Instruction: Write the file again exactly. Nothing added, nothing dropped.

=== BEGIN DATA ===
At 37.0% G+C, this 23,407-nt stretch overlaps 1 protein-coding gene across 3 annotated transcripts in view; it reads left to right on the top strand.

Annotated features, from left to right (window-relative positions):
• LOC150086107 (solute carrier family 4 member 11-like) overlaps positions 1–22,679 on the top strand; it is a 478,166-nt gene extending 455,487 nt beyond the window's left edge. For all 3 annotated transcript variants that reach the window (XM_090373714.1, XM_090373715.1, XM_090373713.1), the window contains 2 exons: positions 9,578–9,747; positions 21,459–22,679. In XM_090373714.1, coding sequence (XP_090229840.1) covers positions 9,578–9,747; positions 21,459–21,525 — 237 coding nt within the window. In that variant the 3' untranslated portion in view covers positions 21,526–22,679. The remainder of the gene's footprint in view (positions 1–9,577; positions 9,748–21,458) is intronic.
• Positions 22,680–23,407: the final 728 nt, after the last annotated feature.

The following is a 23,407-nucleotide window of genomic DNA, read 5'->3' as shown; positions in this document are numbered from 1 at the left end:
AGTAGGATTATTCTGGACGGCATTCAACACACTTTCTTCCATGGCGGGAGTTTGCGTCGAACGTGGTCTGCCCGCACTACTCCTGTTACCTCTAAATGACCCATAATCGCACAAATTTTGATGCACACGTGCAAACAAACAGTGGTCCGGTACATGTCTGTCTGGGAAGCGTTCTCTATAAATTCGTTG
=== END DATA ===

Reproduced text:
At 37.0% G+C, this 23,407-nt stretch overlaps 1 protein-coding gene across 3 annotated transcripts in view; it reads left to right on the top strand.

Annotated features, from left to right (window-relative positions):
• LOC150086107 (solute carrier family 4 member 11-like) overlaps positions 1–22,679 on the top strand; it is a 478,166-nt gene extending 455,487 nt beyond the window's left edge. For all 3 annotated transcript variants that reach the window (XM_090373714.1, XM_090373715.1, XM_090373713.1), the window contains 2 exons: positions 9,578–9,747; positions 21,459–22,679. In XM_090373714.1, coding sequence (XP_090229840.1) covers positions 9,578–9,747; positions 21,459–21,525 — 237 coding nt within the window. In that variant the 3' untranslated portion in view covers positions 21,526–22,679. The remainder of the gene's footprint in view (positions 1–9,577; positions 9,748–21,458) is intronic.
• Positions 22,680–23,407: the final 728 nt, after the last annotated feature.

The following is a 23,407-nucleotide window of genomic DNA, read 5'->3' as shown; positions in this document are numbered from 1 at the left end:
AGTAGGATTATTCTGGACGGCATTCAACACACTTTCTTCCATGGCGGGAGTTTGCGTCGAACGTGGTCTGCCCGCACTACTCCTGTTACCTCTAAATGACCCATAATCGCACAAATTTTGATGCACACGTGCAAACAAACAGTGGTCCGGTACATGTCTGTCTGGGAAGCGTTCTCTATAAATTCGTTG